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Collecting Mania: Favorite Quilt Patterns

Updated on March 20, 2011

There are literally thousands of patchwork designs and variations in existence, and although this seemingly endless variety is precisely what attracts many collectors to quilts, there are certain designs that people seem to gravitate toward.

The Shakers - widely recognized as master furniture makers, gardeners, and architects - also quilted. Quilted bedcovers officially became "art" in 1971, when the groundbreaking exhibition "Abstract Design in American Quilts" opened at New York City's Whitney Museum of American Art. New York Times critic Hilton Kramer wrote at the time: "...the anonymous quilt-makers of the American provinces created a remarkable succession of visual masterpieces that anticipated many of the forms that were later prized for their originality and courage."

Collectors love quilts with strong graphics, so look for the following:

  • Tumbling Blocks: Made up of hundreds of tiny fabric diamonds pieced to create a three-dimensional effect, with examples from the early 19th century through the early decades of the 20th century. Crib quilts and Amish examples are especially popular with collectors.
  • Log Cabin: Aptly named for the narrow strips, or "logs," of fabric pieced to form individual blocks. The intricacy and age of fine examples (most date to the last quarter of the 19th century) have made this pattern quite expensive. Quilts with wider logs are generally more affordable than those with narrow ones.
  • Stars: Stars first appeared on quilts early in the 19th century. Variations range from single, large stars like the Star of Bethlehem pattern, to series of smaller stars such as Evening Star. The smaller the stars, the greater the interest among collectors.

The sight of a Baltimore Album quilt - a design in which each appliquéd block is more fanciful than the next - has stopped many a collector in their tracks. Impressive price tags often come with the package; $10,000 or more is not unheard of, owing to the quilts' age (circa 1840 to 1860) and the intricacy of their designs. More modest favorites include:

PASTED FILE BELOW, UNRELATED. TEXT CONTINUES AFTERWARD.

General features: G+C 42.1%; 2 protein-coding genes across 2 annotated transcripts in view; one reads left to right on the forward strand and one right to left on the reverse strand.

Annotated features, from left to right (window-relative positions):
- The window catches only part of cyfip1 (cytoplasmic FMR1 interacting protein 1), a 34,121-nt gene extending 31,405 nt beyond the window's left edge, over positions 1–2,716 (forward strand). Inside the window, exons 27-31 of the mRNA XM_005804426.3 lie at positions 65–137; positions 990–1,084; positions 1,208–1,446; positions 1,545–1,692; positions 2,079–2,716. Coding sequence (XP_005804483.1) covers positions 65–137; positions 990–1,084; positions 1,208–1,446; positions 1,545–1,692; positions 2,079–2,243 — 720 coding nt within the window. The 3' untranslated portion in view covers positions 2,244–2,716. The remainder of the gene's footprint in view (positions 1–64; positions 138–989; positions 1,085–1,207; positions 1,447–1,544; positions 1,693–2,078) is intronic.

• Pictorial Quilts: Most often appliquéd, these quilts feature one motif repeated in rows. Popular subjects include dogs, cats, birds, baskets, boots, coffee cups, Sunbonnet Sue, and especially schoolhouses. Although some examples date to the 19th century, kit quilts from the 1920's through the 1940's are most common in today's market.
  • Crazy Quilts: Late-19th-century creations characterized by mismatched bits of jewel-toned silks, satins, and velvets embellished with embroidery, ribbons, and paint. Every time you look at a crazy quilt, you see something you hadn't noticed before.
  • Double Wedding Rings and Grandmother's Flower Gardens: Nostalgia fuels the market for these sentimental favorites, Shelly notes. Made up of small bits of fabric pieced together to create an overall effect of interlocking rings or hexagonal flower beds, these are most often associated with the pastel palette of Depression-era quilts. The patterns were so popular with quilters in the 1930's and 1940's that many examples survive from which collectors may choose.
  • Patriotic Quilts: Created during times of national celebration, presidential elections, or strife. American flags, eagles, and portraits of statesmen are common motifs on these quilts, and red, white, and blue color schemes abound.

Collectors need to be careful with schoolhouse quilts. The immense popularity of vintage red-and-white and blue-and-white examples and their rarity on the market have spawned reproductions in recent years. Loose stitches and coarse fabric may hint at a newly made piece, she points out. Play it safe and buy from someone well schooled in vintage textiles.


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